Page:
Blue Fugates

From Wikipedia, the free encyclopedia
Fugates
CountryUnited States of America
Current regionKentucky
Founded1820
FounderMartin Fugate
Susan Williams
Final headBenjamin Stacy
MembersBenjamin Stacy

The Fugates, commonly known as the "Blue Fugates"[1] or the "Blue People of Kentucky", are an ancestral family living in the hills of Kentucky starting in the 19th century, where they are known for having a genetic trait that led to the blood disorder methemoglobinemia, causing the skin to appear blue.

Ancestry[edit]

Martin Fugate and Elizabeth Smith,[2] who had married and settled near Hazard, Kentucky, in around 1820, were both carriers of the recessive methemoglobinemia (met-H) gene. As a result, four of their seven children exhibited blue skin, and continued reproduction within the limited local gene pool along with a lack of transportation infrastructure ensured that many descendants of the Fugates were born with met-H.[3][4][5]

The disorder can cause heart abnormalities and seizures if the amount of methemoglobin in the blood exceeds 20 percent, but at levels between 10 and 20 percent it can cause blue skin without other symptoms. Most of the Fugates lived long and healthy lives. The "bluest" of the blue Fugates, Luna Stacy, had 13 children and lived to age 84.[6]

Descendants with the gene continued to live near Troublesome Creek and Ball Creek into the 20th century. They eventually came to the attention of the hematologist Madison Cawein III, who with the assistance of the nurse Ruth Pendergrass made a detailed study of their condition and ancestry.[2][7] Based on a report published in the Journal of Clinical Investigation in 1960 by a public health physician named E. M. Scott, who had studied a similar phenomenon among native Alaskans, Cawein concluded that a deficiency of the enzyme diaphorase resulted in an oxygen deficiency in the red blood cells, causing the blood to appear brown, which in turn made the skin of those affected appear blue.[5] He treated the family with methylene blue, which eased their symptoms and reduced the blue coloring of their skin.[8] His findings were published in the Archives of Internal Medicine in 1964.[9]

Benjamin Stacy, born in 1975, was the last known descendant of the Fugates to have been born exhibiting the characteristic blue color of the disorder, though he quickly lost his blue skin tone, exhibiting only blue tinges on his lips and fingertips when he became cold or agitated.[5]

In popular culture[edit]

In 2019, the novel The Book Woman of Troublesome Creek, by Kim Michele Richardson, described a fictional version of the Fugate family during the Great Depression.

In 2021, the novel Blue-Skinned Gods by S. J. Sindu references a family from Kentucky with methemoglobinemia but does not use the surname Fugate.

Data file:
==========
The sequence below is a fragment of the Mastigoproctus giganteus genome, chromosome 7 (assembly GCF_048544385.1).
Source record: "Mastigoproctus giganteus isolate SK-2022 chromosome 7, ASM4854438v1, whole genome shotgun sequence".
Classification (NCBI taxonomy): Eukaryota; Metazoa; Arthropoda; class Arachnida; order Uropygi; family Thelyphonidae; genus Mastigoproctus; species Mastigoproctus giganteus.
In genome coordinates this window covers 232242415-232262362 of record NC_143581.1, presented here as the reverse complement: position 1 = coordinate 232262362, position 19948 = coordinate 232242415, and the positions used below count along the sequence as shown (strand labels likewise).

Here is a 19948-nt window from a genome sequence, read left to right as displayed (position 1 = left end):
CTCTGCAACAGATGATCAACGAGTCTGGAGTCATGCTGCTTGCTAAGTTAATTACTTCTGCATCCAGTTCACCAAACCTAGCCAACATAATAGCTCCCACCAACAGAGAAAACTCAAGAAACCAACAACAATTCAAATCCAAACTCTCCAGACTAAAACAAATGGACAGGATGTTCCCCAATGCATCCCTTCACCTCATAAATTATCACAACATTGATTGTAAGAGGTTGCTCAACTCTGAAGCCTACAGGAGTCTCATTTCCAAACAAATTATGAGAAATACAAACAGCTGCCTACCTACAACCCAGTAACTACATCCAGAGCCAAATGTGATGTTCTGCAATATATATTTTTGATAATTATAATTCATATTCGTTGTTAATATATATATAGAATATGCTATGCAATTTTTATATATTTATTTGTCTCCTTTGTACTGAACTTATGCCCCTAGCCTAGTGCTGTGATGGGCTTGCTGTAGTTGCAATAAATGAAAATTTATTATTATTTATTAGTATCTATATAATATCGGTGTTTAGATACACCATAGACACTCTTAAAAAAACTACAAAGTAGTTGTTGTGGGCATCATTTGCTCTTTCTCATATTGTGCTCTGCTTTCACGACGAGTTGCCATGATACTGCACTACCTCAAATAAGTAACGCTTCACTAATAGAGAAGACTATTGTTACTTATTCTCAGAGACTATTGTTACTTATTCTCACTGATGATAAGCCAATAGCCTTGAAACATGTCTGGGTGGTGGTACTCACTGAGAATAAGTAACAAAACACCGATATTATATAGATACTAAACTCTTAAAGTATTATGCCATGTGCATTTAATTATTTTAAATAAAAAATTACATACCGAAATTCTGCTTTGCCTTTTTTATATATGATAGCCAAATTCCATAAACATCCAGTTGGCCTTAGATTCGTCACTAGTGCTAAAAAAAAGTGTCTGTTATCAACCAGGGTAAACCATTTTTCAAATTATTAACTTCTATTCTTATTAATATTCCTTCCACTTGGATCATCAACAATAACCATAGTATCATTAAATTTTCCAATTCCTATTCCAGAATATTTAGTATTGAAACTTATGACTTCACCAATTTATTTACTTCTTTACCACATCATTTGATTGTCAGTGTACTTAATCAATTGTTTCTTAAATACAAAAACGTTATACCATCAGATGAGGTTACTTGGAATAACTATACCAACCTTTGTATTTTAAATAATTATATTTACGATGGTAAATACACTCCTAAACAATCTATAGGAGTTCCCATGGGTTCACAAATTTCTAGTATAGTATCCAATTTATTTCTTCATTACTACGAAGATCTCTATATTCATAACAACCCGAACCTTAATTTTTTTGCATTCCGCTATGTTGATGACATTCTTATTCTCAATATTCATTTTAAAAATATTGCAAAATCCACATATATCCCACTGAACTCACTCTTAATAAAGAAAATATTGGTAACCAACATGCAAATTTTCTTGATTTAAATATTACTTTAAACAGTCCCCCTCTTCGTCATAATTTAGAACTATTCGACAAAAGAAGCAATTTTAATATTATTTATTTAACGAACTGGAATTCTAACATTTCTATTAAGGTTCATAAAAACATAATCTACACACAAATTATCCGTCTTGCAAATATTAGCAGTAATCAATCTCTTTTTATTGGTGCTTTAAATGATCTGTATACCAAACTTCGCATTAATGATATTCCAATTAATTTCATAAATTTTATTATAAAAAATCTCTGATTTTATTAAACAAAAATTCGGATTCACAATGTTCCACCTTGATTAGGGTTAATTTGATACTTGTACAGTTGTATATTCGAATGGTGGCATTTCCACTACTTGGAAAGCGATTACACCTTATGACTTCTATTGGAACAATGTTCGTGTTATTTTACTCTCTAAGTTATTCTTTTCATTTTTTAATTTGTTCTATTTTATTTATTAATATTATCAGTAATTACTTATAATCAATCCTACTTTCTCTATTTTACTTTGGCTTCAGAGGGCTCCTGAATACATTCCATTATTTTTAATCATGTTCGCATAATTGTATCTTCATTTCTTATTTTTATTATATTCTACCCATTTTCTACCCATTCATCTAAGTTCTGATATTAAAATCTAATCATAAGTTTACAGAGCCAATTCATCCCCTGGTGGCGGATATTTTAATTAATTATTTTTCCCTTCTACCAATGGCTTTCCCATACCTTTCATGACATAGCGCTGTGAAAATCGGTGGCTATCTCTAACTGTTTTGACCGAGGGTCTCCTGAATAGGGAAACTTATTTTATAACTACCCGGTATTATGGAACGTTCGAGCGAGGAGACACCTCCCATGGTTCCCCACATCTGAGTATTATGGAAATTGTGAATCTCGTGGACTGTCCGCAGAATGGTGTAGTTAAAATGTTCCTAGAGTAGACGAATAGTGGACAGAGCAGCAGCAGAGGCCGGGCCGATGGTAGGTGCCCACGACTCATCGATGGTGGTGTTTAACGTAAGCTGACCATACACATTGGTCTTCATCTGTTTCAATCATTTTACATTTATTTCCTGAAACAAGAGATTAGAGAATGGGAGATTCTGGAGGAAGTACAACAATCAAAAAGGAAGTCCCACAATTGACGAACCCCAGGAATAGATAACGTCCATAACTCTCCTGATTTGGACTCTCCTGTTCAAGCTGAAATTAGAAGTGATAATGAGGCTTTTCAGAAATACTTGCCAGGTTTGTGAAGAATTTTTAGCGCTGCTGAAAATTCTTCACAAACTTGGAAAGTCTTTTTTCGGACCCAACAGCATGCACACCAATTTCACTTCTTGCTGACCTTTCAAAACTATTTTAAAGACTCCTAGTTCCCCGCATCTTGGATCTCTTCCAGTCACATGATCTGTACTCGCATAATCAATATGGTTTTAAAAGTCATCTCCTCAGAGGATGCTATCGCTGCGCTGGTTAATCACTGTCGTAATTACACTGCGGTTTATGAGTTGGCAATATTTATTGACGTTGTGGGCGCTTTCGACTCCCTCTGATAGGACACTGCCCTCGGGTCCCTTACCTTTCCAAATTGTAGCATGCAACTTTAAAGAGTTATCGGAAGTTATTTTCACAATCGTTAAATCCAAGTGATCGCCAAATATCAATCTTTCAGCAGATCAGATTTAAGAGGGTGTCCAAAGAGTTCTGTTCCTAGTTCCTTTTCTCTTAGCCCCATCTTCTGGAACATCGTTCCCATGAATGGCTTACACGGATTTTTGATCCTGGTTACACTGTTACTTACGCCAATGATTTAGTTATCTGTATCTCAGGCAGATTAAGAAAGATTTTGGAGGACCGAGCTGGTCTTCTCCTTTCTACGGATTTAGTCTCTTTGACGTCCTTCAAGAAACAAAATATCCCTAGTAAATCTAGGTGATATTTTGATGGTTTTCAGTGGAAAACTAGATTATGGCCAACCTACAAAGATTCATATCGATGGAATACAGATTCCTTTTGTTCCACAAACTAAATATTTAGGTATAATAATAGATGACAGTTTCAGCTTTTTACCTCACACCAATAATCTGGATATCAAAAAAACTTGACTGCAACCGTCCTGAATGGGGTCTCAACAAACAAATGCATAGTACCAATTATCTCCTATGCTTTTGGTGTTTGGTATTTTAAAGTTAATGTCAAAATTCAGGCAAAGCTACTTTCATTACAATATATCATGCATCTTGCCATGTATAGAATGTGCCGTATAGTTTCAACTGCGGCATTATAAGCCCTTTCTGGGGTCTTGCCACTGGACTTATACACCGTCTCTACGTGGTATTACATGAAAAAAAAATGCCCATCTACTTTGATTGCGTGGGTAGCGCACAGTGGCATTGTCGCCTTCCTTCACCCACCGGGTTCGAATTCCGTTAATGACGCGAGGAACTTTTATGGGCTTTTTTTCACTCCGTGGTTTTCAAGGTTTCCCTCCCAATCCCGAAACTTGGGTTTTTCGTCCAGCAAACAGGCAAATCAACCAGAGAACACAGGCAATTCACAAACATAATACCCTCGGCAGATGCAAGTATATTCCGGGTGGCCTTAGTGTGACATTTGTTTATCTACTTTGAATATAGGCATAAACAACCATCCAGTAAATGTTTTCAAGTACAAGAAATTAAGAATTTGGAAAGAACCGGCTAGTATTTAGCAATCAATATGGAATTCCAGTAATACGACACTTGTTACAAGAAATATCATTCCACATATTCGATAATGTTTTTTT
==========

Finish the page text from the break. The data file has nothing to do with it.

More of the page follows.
A reference to "the Huntsville subgroup" is made in the American version of television sitcom Shameless when Kevin Ball (played by Steve Howey) discovers that he may have ancestors from that group.[10]

See also[edit]

References[edit]

  1. ^ "Blue-skinned family baffled science for 150 years". MSN. 24 February 2012. Archived from the original on January 22, 2013. Retrieved 10 May 2013.
  2. ^ a b Trost, Cathy (November 1982). "The Blue People of Troublesome Creek" (PDF). Science 82. Archived (PDF) from the original on September 27, 2015.
  3. ^ Adams, Cecil (July 24, 1998). "Is there really a race of blue people?". The Straight Dope. Archived from the original on November 26, 2021. Retrieved April 22, 2021.
  4. ^ "Rare disease turns mountaineers blue". Phoenix, Arizona: Arizona Republic. November 7, 1974. p. 12. Archived from the original on April 15, 2019. Retrieved April 3, 2019 – via Newspapers.com.
  5. ^ a b c James, Susan Donaldson (February 22, 2012). "Fugates of Kentucky: Skin Bluer than Lake Louise". ABC News. Archived from the original on March 18, 2012. Retrieved October 4, 2014.
  6. ^ "Fugates of Kentucky: Skin Bluer than Lake Louise". ABC News. Archived from the original on March 18, 2012. Retrieved June 3, 2022.
  7. ^ James, Susan Donaldson (March 8, 2012). "Blue People Look for Genetic Connection to Kentucky Fugates". ABC News. Archived from the original on October 17, 2014. Retrieved October 4, 2014.
  8. ^ Davis, Lyle E. (January 19, 2006). "The Blue People of Troublesome Creek". The Paper. Archived from the original on July 19, 2019. Retrieved November 4, 2014.
  9. ^ Cawein, M.; Behlen, Charles H.; Lappat, E. J.; Cohn, J. E. (1964). "Hereditary Diaphorase Deficiency and Methemoglobinemia". Archives of Internal Medicine. 113 (4): 578–85. doi:10.1001/archinte.1964.00280100086014. PMID 14109019.
  10. ^ "God Bless Her Rotting Soul". Shameless. Season 8. Episode 3. November 19, 2017. Showtime. You have a very rare chromosomal pattern, Mr. Ball. You are, more specifically, one in two billion. Were you aware you are from the Huntsville subgroup?